In today’s world, doing business the conventional way and maintaining the status quo does not promise recurring revenue as it did in the past. Nor does it provide a competitive …
The Future Empowered by Software Monetization
As the business world moves to more digital landscape, your organization must learn to adeptly navigate the latest industry trends and turn them into …
With the immense growth of the Internet of Things (IoT) or connected world, we have been introduced to devices that are no longer static or perpetual. In the past, buying hardware generally meant it would remain in an isolated environment with no continuous updates; and if an update was required, it was carried out by a technician.
Two terms we often see confused in conversations with our clients are ‘software protection’ and ‘IP protection’. Both are critical components of any software development and monetization strategy, and have a significant impact on your software development ROI.
How can you ensure that your company is complying with its contractual obligations around the use of third-party software? Moreover, how can you be sure that those software assets are being properly utilized? It all starts by understanding the fundamental difference between the terms ‘software license’ (or licensing) and ‘entitlement’ (or entitlement management).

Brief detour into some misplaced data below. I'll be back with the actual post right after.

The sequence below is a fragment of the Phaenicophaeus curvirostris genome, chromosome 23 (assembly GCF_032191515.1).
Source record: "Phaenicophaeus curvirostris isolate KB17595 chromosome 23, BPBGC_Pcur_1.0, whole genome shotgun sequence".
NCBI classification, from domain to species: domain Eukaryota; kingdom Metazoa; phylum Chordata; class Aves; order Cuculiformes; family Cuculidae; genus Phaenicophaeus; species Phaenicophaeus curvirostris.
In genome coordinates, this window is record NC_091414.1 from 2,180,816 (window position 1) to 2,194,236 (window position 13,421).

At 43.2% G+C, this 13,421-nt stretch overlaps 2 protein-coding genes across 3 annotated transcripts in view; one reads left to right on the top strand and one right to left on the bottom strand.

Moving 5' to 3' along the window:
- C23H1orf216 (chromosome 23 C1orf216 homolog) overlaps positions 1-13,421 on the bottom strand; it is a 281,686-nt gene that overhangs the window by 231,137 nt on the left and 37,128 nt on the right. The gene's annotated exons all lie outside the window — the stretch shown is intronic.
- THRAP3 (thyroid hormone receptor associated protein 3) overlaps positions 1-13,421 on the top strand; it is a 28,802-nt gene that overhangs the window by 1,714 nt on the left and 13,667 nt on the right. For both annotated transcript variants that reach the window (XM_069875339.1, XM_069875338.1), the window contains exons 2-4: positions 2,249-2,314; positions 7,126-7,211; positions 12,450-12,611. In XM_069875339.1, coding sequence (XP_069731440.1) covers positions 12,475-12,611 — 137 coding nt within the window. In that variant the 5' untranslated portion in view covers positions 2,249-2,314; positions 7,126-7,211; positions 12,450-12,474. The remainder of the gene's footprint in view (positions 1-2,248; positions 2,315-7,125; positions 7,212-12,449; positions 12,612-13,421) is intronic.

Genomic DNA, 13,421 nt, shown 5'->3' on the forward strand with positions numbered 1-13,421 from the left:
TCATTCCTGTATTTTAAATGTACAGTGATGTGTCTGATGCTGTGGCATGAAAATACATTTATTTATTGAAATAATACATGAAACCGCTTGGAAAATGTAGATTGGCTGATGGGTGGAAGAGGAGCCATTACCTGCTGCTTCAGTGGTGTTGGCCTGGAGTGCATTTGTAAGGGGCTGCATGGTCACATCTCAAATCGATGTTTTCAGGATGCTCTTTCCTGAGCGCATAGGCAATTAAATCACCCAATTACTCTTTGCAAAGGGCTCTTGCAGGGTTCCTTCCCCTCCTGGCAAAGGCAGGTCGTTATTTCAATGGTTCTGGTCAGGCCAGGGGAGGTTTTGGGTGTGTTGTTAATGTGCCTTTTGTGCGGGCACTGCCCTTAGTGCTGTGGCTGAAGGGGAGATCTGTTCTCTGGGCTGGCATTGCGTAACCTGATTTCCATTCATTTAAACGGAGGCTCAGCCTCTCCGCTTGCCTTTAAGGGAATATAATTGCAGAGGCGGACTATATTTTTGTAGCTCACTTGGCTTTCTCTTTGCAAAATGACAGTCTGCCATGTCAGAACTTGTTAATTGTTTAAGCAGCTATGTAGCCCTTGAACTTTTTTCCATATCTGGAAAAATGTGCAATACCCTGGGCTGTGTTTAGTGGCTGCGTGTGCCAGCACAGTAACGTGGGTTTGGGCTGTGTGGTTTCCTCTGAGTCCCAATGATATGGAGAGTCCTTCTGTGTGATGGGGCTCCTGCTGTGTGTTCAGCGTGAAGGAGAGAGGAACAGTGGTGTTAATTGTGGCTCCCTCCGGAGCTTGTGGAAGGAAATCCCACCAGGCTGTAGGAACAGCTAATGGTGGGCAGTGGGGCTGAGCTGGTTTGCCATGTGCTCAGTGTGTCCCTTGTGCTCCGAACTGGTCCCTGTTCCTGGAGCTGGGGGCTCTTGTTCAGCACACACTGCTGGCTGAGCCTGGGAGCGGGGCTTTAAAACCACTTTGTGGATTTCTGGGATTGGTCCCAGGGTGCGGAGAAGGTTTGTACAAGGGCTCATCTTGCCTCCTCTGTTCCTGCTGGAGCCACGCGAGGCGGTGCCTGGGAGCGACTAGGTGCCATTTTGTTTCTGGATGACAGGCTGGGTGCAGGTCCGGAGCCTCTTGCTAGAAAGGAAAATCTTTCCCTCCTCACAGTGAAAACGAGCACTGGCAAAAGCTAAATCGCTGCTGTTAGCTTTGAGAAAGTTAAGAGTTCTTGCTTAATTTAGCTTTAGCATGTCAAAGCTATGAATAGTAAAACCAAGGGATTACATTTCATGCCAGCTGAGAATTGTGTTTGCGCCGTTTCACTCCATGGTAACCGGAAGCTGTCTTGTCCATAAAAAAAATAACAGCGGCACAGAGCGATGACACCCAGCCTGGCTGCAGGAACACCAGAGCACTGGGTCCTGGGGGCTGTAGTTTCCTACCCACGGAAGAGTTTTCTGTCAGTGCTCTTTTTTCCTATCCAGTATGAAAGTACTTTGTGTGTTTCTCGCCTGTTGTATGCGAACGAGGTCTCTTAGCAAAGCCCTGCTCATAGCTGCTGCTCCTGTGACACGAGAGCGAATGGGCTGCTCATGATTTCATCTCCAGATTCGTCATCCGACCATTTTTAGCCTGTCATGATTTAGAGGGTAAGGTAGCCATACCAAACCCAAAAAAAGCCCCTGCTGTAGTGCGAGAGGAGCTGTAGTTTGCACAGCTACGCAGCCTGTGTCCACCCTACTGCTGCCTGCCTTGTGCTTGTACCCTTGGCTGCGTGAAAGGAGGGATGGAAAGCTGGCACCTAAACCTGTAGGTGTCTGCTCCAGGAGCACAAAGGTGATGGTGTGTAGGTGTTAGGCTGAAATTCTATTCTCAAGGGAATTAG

How long will it take to get up and running? Without a doubt, this is the question I get asked the most as a software licensing solution consultant. Instead of simply giving you the obvious answer nobody wants to hear (yes that answer is “well, it depends”) I will simply answer the question.
The planning process of delivering software is a continuous process – develop, license, deploy and support, and back again. All stages striving to deliver a product that is what the customer wants while providing profit to the service provider.
The hottest topic in the tech industry is the ‘Internet of Things’ (IoT) – the idea that nearly every object and device will be connected via high speed networks in the not too distant future. These connected things will produce valuable information which will enable companies to better understand how their products and services are being used so they can better serve their customers, and be in a better position to gain a competitive advantage.
As part of my family’s annual exercise, I’ve spent the last couple of weekends doing some spring cleaning. As I remove loads and loads of accumulated junk at home, I cannot but wish I had stayed lean and had to manage less. This is a sentiment I’m sure most IT managers echo when they look at their portfolio. Cloud and subscription however, are changing that. Let us examine the effects of going to cloud licensing in the context of spring cleaning: staying lean, nimble and flexible.